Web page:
I never got along with paint. Always liked the idea of it, but during my school and college days in fine art, my otherwise good pencil pieces would be ruined as soon as I started to paint over them or add colour. So I always used to, where ever possible, draw in ink, pencil or charcoal. Life in monochrome.
That’s why the humble pencil became my weapon of choice for a long time, and probably why many of my digital paintings started out as pencil sketches.
What I love about working digitally is I'm finally able to enjoy working with colour, in a non-messy way! I feel I've struck a happy medium here, especially for my science fiction artwork – which makes up the majority of my output!
Having spent the last 18 months working mostly on music projects, it’s been great getting back into the flow of illustration. I guess I always feel a little guilty of referring to a digital piece as a “painting”. OK, it’s a digital painting; a common term in the industry. I’m just applying pixels, rather than oils or acrylics. More recently I’ve been referring to my work as illustrations. But in truth, they’re both.
Time for a quick flashback (pretend there's an echo there).
After completing courses in fine art and computer graphics at college back in the mid 1990s, my plans to go on to a course in illustration fell by the wayside when I was offered my first job in advertising back in 1997, and out of that my career as a graphic designer was born. Work and life took over art. I guess that’s why it took me over a decade to get back to creating my own artwork, which coincided with the rediscovery of my love of the science fiction art of the 1970s and 80s.
By 2010 I was in my early thirties, and well aware there was a whole generation of genius young CG artists working away out there, alongside the ageist disclaimer on almost any given opportunity or competition that "entrants must be between 18–25". Cue confidence crisis.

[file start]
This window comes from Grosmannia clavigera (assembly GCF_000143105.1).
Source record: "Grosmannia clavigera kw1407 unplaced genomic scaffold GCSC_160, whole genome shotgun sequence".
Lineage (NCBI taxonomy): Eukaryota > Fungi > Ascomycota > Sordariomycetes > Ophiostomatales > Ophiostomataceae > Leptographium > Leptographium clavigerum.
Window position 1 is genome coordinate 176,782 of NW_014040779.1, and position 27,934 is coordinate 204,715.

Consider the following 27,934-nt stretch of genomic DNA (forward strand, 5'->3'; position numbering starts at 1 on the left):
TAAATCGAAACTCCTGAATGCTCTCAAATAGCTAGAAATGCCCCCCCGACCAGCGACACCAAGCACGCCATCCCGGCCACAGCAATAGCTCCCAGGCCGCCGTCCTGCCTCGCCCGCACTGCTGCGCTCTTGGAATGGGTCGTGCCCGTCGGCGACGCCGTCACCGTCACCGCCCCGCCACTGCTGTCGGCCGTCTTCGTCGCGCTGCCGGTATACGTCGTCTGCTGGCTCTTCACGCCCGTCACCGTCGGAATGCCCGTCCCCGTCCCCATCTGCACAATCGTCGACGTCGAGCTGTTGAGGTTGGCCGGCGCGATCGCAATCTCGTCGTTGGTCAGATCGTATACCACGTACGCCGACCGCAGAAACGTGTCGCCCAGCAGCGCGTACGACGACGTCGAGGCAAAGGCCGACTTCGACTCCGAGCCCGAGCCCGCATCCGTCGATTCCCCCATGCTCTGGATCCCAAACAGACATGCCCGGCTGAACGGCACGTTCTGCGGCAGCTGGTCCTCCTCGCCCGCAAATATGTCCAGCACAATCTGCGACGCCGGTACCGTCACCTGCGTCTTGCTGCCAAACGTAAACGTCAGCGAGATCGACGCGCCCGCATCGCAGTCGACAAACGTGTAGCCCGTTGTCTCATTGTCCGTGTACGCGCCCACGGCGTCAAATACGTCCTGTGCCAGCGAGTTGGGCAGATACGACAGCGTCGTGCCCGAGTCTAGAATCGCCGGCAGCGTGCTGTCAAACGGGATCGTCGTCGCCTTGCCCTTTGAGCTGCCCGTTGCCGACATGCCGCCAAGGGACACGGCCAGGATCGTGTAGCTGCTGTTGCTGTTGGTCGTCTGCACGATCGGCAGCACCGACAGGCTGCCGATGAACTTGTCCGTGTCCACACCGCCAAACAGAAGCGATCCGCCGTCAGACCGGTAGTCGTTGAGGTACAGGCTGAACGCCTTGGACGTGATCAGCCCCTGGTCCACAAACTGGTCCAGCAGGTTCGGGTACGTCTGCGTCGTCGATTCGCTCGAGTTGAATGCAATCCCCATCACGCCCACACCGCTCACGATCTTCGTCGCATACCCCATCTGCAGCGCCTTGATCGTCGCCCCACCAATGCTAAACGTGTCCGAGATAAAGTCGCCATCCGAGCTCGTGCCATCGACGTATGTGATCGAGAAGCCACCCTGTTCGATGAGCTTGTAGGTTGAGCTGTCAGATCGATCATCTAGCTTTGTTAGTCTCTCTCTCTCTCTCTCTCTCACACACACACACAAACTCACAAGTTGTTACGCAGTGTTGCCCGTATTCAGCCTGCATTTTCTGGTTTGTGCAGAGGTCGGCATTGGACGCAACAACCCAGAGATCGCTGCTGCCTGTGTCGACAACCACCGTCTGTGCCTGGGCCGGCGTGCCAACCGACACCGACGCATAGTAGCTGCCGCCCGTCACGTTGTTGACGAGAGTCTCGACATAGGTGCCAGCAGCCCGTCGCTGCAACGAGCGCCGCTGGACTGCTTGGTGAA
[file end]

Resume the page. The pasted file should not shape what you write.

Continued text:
While I’d previously had work published in books and magazines, it wasn’t until 2011 when my piece “Awakening” was chosen for inclusion in “Brave New Worlds”, an exhibition of utopian and dystopian art down in Richmond-Upon-Thames, that I found my confidence in this new age of digital art.
It's so easy to get hung up over whether your work looks realistic or is accurate, etc. It's not important! I would say most artists suffer a lack of confidence at most times. Creating a piece of art regardless of medium is such a personal experience (and often a turbulent journey!). Then you unleash it to the world. And thanks to the Internet, its easy to feel surrounded by other artists who are better than you. They're not – they're just different. Quirks or imperfections add to the personality and individuality of a piece, and the evident touch of an artist's hand still triggers an emotional response. If you feel interested, intrigued or moved by a piece of artwork, digital or not, then its done its job no matter.
The motto I've always stood by is, that if you're really fired up and into what you're doing, there will be hundreds of other people out there who love it too. Keep at it!